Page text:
Cars > Driven

BMW 218i Gran Coupe: Compact styling statement

It may be FWD, but the BMW DNA is still there

The author saw it fit to compare this car to the E46. PHOTO BY ANDY LEUTERIO

Setting aside the optics of acquiring a luxury car during these uncertain times (even for a sort-of entry-level BMW like this one), there’s a lot to like about the 2-Series Gran Coupe. The very first Bimmer I fell in love with was E46 3-Series, particularly the four-cylinder 318i and the straight-6 325i. It had sublime handling, compact dimensions, and just enough performance to flatter — but not overwhelm — the driver. For many years, it was the benchmark for all European sport sedans. Even today, a used E46 3-Series still picks up a good price if you are willing to tackle the maintenance and restoration challenges of a European car.

The sloping roofline that gives this saloon car its coupe-like profile. PHOTOS BY ANDY LEUTERIO

In relation to how the current 3-Series has grown in both size and price, the 2-Series is that line’s spiritual successor despite being one digit below the BMW totem pole. The 218i Gran Coupe presents a very stylish profile at the cost of some utility. A four-door coupe, the 218i has the sex appeal of a two-door but the practicality of something with four doors. The canopy-like roofline gracefully sweeps back to a subtle ducktail rear end, with creases and character lines along the flanks like a sharply pressed suit. The front fascia impresses with its wide, squat stance, signature kidney grille, and angled headlamps. It may “only” be a 2 Series, but it unmistakably speaks of money confidence.

Low-key folks need not apply. Neither do tall ones. Space at the back is just adequate for petite passengers, but definitely not for the vertically blessed. Trunk space is limited by the low profile, although you can fold flat both rear seat backs to increase cargo capacity.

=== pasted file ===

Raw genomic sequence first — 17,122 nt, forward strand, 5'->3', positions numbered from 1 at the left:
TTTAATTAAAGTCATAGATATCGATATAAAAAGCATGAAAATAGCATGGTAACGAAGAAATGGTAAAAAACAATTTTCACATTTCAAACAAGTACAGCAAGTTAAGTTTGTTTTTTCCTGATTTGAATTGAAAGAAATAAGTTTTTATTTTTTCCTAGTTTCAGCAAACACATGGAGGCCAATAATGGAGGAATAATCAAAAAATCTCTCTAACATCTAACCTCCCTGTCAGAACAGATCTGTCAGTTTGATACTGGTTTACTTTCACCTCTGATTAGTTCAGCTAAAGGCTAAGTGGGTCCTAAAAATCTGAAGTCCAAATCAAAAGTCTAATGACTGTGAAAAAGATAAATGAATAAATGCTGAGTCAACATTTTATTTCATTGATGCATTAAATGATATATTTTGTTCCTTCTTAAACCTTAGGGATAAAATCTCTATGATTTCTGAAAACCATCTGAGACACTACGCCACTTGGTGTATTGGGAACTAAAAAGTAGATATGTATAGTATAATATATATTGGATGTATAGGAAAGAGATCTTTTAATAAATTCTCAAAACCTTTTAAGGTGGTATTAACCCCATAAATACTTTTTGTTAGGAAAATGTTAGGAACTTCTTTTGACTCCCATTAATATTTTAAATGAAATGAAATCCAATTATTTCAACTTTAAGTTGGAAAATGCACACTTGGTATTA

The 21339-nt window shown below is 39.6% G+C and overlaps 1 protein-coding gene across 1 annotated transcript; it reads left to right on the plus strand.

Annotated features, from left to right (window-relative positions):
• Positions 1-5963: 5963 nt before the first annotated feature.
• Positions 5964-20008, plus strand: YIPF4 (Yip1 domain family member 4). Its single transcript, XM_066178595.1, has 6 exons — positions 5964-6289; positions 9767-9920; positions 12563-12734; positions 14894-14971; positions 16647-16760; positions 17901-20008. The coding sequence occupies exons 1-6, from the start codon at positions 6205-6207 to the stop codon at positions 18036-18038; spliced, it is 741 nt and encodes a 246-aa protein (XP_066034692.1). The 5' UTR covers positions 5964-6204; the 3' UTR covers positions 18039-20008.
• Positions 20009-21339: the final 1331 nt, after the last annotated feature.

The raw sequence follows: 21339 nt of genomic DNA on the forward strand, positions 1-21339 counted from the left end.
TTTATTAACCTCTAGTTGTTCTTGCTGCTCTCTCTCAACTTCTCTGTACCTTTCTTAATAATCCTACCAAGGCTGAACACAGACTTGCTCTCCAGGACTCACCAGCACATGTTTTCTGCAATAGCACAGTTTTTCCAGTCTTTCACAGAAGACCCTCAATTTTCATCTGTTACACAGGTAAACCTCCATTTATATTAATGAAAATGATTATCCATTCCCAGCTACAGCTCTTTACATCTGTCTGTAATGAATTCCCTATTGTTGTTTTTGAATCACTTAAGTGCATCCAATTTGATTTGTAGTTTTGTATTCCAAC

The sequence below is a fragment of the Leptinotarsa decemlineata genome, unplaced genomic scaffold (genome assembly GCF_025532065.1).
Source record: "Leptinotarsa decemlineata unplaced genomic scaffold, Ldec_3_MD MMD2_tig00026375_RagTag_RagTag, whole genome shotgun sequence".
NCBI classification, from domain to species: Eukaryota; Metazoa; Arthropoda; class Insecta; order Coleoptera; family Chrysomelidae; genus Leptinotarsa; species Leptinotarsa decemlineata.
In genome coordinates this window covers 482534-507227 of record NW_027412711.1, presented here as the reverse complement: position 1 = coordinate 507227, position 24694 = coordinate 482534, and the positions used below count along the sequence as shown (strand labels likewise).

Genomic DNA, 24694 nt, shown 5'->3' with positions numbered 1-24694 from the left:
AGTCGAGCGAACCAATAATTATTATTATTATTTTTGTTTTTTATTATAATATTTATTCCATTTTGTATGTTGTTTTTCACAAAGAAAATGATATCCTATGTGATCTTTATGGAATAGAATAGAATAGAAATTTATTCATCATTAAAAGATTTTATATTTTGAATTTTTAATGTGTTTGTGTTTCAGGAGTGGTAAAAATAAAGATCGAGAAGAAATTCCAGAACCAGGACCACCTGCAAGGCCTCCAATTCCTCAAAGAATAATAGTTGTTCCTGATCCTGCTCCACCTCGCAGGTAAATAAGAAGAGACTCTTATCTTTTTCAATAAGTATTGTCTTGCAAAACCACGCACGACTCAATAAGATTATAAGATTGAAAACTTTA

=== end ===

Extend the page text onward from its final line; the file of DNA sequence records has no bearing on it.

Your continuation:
It's practical but the back seats are best reserved for your not-so-tall friends. PHOTOS BY ANDY LEUTERIO

During its heyday, the E46 318i had decent poke with a buttery-smooth, four-cylinder engine that whipped out 140-plus horsepower and 200Nm of torque through a five-speed automatic. The modern day 2-Series, meanwhile, produces 140hp and 220Nm through a seven-speed gearbox while only using three cylinders and 1.5 liters of displacement (with a lot of help from a turbo). Stringent European emissions regulations necessitated the development of such a tidy, little engine.

While it’s not an engine size that’s something to brag about, you can’t argue with the performance. Acceleration off the line and midrange is gutsy, and it is only when you hit 120km/h that the modest horsepower begins struggling to push against wind resistance. Anything below that velocity is easily achieved, and you’ll want to keep an eye on the speedometer as the car’s highway manners are so refined that you’ll absentmindedly exceed the speed limit. Pity that the three-banger thrums rather than hums, and revving it doesn’t make it snarl like a traditional four-cylinder. It’s buried under a thick engine cover and what must be a ton of insulation. So as the revs go up, you hear more tire noise than the drone of the engine. Its automatic stop/start function aims to raise fuel efficiency, but it betrays the inherent roughness of a three-cylinder. Come to a stop and the engine shuts down, get your foot off the brake and the engine shudders to life quickly but not very gently. I found it annoying after a while, so I just turned the system off (it resets every time you kill the ignition, though).